There was a parallel system of camps for black Africans, whose sufferings, though less well documented, were probably as great. But the treatment of the Boers was more shocking to European sensibilities, not only because of their skin color and their devout Christianity but also because they were a prosperous modern people. They had pianos and pump organs in their homes, fine furniture, extensive libraries. Their towns were run by elected councilors, their nations by parliaments. The industrialization and growing wealth occasioned by the rich mines produced infrastructure improvements worthy of any European city: railroads, tramways, telegraph and telephone lines, postal service, piped water, gas mains, electricity, food inspectors, hospital boards, an independent judiciary.

This economic self-sufficiency perhaps invited British brutality, as that nation had long practiced a policy of extracting raw materials from its colonies, permitting the manufacture of finished goods only in the home country, and then selling those products back to the colonies. In Cyclops the Citizen ticks off various examples of Irish industries suppressed by British laws, and the same thing happened in the American colonies before their independence.

Considering the outrages perpetrated in this, one of the ugliest chapters in English history, it seems positively restrained of Stephen to speak sardonically of "the concentration camp sung by Mr Swinburne." Even in England, fierce debates raged during the war over the treatment of Boer women and children, with social reformers and political Liberals repeatedly refuting the anodyne assessments put out by the government and the army. In Ireland, sympathies for the overmatched but stubbornly defiant Boers ran sky-high. On the day represented in Ulysses, a mere two years have passed since the signing of a peace treaty in Pretoria on 31 May 1902, and the holocaust in the camps did not end even with that official conclusion of hostilities. On the characteristically sadistic orders of Lord Alfred Milner, the High Commissioner for Southern Africa, surviving women and children had to wait as long as five months after May 31 to be released.

Many of the details in this note have been drawn from a small book recommended to me by Vincent Van Wyk, Stephen Mitford Goodson's The Genocide of the Boers (The Barnes Review, 2017). That term is polemical but it does not seem overblown. Approximately 30,000 Boers—four thousand more than that by Goodson's account—died in the camps. This was nearly a quarter of those interned, and perhaps 13-14% of the prewar Boer population. More than 80% of those who died were younger than 16. For many in the army and the government, the deliberate extermination of children does not seem to have been even slightly troubling. In one of the self-exculpatory reports issued by the War Office in response to parliamentary inquiries (quoted below the French magazine cartoon shown here), it was reassuringly observed that "Thanks to the good organization of the concentration camps, abundance and health reign there....The precautionary measures we have taken have reduced the mortality of children to 380 per thousand"! Whelps and dams, whelps and dams.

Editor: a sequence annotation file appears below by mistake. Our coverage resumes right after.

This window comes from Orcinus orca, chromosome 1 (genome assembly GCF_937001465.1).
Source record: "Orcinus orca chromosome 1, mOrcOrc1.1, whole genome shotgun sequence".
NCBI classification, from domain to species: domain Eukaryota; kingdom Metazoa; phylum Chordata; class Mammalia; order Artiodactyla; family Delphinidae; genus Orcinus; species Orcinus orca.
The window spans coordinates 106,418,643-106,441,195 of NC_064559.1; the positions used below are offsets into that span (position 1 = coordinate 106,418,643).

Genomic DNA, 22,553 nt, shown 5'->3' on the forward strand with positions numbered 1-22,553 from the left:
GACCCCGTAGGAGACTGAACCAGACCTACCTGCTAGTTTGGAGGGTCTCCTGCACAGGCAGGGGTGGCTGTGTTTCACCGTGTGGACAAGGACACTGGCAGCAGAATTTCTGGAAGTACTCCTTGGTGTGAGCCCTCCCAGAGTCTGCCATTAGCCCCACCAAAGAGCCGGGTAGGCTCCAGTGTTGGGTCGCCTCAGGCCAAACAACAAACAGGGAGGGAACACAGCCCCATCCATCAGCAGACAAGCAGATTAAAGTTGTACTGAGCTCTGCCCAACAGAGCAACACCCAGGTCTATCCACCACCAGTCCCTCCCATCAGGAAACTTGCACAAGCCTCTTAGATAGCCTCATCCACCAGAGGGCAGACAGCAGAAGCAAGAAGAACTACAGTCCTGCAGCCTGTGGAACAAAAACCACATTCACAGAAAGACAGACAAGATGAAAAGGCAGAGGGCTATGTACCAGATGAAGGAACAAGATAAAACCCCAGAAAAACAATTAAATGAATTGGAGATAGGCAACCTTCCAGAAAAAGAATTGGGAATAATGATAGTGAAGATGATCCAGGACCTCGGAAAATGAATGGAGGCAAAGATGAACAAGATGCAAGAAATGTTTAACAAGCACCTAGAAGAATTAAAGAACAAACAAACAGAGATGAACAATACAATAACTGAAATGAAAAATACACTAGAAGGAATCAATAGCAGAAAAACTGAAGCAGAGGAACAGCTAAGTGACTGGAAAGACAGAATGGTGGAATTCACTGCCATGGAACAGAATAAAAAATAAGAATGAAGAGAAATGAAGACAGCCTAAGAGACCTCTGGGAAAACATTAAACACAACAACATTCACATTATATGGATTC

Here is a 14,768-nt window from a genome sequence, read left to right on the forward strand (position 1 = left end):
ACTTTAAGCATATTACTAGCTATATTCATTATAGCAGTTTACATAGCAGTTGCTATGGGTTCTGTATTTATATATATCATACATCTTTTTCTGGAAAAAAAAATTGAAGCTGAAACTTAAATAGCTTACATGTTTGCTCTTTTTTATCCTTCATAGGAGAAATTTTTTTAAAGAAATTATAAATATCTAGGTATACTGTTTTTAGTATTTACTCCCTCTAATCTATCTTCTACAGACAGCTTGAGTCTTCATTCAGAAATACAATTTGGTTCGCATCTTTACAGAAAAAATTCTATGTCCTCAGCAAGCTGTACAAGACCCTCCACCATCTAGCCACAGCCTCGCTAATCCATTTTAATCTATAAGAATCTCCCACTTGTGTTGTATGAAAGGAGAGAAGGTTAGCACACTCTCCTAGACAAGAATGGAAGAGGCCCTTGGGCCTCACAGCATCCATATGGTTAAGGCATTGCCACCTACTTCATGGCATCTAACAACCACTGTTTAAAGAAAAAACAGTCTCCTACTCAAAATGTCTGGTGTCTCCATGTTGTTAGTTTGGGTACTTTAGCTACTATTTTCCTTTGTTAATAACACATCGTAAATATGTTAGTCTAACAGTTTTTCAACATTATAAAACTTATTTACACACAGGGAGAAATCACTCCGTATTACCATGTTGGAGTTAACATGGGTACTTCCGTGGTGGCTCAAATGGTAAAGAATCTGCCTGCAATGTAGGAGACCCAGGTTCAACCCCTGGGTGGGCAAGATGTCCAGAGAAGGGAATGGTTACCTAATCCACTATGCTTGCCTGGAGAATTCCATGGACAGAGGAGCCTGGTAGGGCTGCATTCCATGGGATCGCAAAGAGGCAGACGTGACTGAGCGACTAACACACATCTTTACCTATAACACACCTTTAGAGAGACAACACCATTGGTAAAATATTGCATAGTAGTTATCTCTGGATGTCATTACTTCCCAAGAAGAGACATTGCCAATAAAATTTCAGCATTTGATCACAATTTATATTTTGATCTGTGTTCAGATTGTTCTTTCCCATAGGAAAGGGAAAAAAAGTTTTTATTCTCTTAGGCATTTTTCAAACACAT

JH 2022
Cartoon by Jean Veber (?) from the 28 September 1901 issue of the French magazine L'Assiette au Beurre depicting a Boer woman protesting the death of Boer children. Source:
The principal British concentration camps. Source: The Genocide of the Boers.
  Photograph of a starving child in one of the camps, with a caption by Goodson that reads, "War-hardened British photographers made fun of the emaciated children in British concentration camps." Source: The Genocide of the Boers.
  Photograph by Emily Hobhouse, a representative of the South African Women and Children's Distress Fund, of Lizzie van Zyl, an internee in the Bloemfontein concentration camp who was punished with half rations. Dying, Van Zyl was transferred to a small hospital, labeled an idiot because she spoke only Afrikaans, and treated harshly by doctors and nurses. Source: Wikimedia Commons.
Photograph of a mother with her dead child, taken by Emily Hobhouse in 1901. Source: The Genocide of the Boers.